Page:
Just when you thought the government didn’t care about the people, they turn around and do something that makes you think they actually care. Congressman Mark Takano (D-CA) is trying to breathe life into a bill he first introduced in 2021 that would make your weekends a little longer.
The Thirty-Two Hour Workweek Act reduces the standard workweek from 40 hours to 32 hours through an amendment of the Fair Labor Standards Act (FLSA) and lowering the maximum hour threshold for overtime compensation for non-exempt employees.
As of now, the American Federation of Labor and Congress of Industrial Organizations (AFL-CIO), 4 Day Week Global, Service Employees International Union and the United Food and Commercial Workers Union are among those who have endorsed his bill.
The result, Takano says, would allow for more time for life outside of the workplace and get us closer to that work-life balance we all want. “We have before us the opportunity to make common sense changes to work standards passed down from a different era,” he said. “The Thirty-Two Hour Workweek Act would improve the quality of life of workers, meeting the demand for a more truncated workweek that allows room to live, play, and enjoy life more fully outside of work.”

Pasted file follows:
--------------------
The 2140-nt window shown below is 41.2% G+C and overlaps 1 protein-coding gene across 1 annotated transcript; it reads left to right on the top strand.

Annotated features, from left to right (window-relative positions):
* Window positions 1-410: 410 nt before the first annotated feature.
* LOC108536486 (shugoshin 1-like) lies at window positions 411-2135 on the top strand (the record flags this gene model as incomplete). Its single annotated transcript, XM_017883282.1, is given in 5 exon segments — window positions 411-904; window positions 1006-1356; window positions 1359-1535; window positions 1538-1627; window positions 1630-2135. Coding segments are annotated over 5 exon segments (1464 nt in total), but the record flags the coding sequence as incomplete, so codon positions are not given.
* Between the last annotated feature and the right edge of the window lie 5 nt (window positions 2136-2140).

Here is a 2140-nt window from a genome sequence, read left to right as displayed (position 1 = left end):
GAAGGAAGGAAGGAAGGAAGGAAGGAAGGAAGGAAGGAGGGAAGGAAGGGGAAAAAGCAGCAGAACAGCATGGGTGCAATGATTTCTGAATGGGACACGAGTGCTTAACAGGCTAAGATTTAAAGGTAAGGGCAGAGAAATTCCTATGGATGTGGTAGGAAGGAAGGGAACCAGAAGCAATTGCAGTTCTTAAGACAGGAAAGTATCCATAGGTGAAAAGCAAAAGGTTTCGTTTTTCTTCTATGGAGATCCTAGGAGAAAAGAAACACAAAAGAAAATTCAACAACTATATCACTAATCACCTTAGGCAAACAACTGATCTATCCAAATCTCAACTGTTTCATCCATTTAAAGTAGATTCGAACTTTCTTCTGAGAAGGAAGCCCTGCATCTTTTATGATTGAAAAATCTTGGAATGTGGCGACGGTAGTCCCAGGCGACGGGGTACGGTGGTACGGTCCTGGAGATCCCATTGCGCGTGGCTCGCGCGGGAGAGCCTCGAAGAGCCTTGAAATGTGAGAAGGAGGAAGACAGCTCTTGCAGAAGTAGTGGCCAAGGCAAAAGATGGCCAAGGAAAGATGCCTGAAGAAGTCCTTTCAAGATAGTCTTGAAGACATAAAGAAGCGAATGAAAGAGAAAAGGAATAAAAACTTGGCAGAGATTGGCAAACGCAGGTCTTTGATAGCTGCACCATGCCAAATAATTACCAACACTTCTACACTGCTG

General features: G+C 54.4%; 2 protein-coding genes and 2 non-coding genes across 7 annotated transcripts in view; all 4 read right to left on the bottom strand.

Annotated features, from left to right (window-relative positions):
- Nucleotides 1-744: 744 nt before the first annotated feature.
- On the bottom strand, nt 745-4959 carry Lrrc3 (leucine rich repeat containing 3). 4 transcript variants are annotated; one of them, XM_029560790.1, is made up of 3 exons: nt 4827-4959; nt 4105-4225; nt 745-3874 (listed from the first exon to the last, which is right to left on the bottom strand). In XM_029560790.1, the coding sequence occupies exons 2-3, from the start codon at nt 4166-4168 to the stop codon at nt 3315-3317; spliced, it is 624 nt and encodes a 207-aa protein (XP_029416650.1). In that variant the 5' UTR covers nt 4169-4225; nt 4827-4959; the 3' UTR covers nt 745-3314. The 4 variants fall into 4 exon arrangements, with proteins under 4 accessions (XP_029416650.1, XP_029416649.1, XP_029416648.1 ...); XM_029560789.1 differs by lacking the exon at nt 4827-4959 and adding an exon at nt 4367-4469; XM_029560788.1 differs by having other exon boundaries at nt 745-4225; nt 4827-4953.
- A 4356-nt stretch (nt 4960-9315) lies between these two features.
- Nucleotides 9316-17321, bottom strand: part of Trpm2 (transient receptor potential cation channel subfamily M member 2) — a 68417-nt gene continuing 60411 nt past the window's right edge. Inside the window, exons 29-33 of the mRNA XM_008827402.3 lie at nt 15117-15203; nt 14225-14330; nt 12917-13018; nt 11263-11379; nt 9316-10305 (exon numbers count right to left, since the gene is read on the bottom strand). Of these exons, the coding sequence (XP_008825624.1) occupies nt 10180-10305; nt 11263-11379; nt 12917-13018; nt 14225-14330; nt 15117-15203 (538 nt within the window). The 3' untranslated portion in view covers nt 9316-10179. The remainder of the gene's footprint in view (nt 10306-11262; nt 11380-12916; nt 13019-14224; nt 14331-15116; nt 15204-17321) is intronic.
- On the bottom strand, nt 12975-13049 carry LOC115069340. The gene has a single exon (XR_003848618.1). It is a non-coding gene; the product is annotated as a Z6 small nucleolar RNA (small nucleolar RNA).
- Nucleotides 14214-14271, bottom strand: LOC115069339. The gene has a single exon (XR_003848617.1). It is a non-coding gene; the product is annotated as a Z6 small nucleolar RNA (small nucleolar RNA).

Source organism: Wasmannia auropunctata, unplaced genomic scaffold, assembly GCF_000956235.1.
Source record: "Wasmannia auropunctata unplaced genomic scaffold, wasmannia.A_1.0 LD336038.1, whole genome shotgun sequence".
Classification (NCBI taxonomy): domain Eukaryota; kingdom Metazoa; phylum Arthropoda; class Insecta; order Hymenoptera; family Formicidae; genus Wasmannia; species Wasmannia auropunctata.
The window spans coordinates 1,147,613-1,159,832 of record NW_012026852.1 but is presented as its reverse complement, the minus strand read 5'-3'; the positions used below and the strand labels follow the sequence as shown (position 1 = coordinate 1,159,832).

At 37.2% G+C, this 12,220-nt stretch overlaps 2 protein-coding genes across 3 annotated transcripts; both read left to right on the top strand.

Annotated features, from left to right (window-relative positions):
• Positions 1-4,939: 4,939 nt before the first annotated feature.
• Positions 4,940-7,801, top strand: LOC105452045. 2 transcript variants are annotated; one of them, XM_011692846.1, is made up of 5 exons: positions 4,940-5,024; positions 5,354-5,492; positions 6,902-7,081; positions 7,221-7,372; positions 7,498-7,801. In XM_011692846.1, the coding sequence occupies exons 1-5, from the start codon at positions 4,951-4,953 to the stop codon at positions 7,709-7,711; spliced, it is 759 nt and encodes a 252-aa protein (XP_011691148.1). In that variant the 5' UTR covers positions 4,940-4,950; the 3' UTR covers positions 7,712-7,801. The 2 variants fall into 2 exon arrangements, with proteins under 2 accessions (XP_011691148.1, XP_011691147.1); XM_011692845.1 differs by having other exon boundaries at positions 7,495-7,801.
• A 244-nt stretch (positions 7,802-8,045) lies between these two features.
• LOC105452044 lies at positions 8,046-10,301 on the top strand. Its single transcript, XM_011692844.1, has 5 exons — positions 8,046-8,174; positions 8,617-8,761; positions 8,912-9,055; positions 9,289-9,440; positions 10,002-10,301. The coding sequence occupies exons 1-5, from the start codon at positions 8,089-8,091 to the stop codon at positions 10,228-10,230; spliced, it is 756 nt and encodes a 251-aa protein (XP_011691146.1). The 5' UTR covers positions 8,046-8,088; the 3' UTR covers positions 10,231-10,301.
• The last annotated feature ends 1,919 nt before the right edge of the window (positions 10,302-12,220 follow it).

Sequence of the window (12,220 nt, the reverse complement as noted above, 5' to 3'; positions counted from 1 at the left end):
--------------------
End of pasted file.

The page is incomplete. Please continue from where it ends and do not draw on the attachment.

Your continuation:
But if you think your boss will never go for it, there’s already evidence from the United Kingdom that shows what a great idea this could be. During their trial, last summer, workers from 70 companies who tried the shorter weeks maintained their output, and over 90 percent of the companies said they would never go back to the old way again, according to The Washington Post.
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Rep. Pramila Jayapal (D-WA), an original co-sponsor of the bill, echoed Takano’s sentiments, arguing that companies should put their employees’ well-being first.
“For too long, our country has prioritized corporate profits over working people and Americans have been forced to work longer hours, sacrificing time with loved ones,” she said in a statement.
When he first introduced the bill in 2021, Takano argued that the pandemic had caused a shift in people’s priorities. But the bill, which did receive support from the Congressional Progressive Caucus, didn’t get very far. “This is not an insincere, cavalier thing we’ve done. It is a sense on my part that wide swaths of the American workforce are worn out and tired, and the pandemic has made them be more real about their lives after seeing someone die or be at risk of dying. People are seeing that time is just as important as money,” he said at the time.
This time around, Takano, who is still as passionate as ever about the 32-hour workweek, calls it a “significant change which will increase the happiness of humankind.” It’s like he’s reading my mind.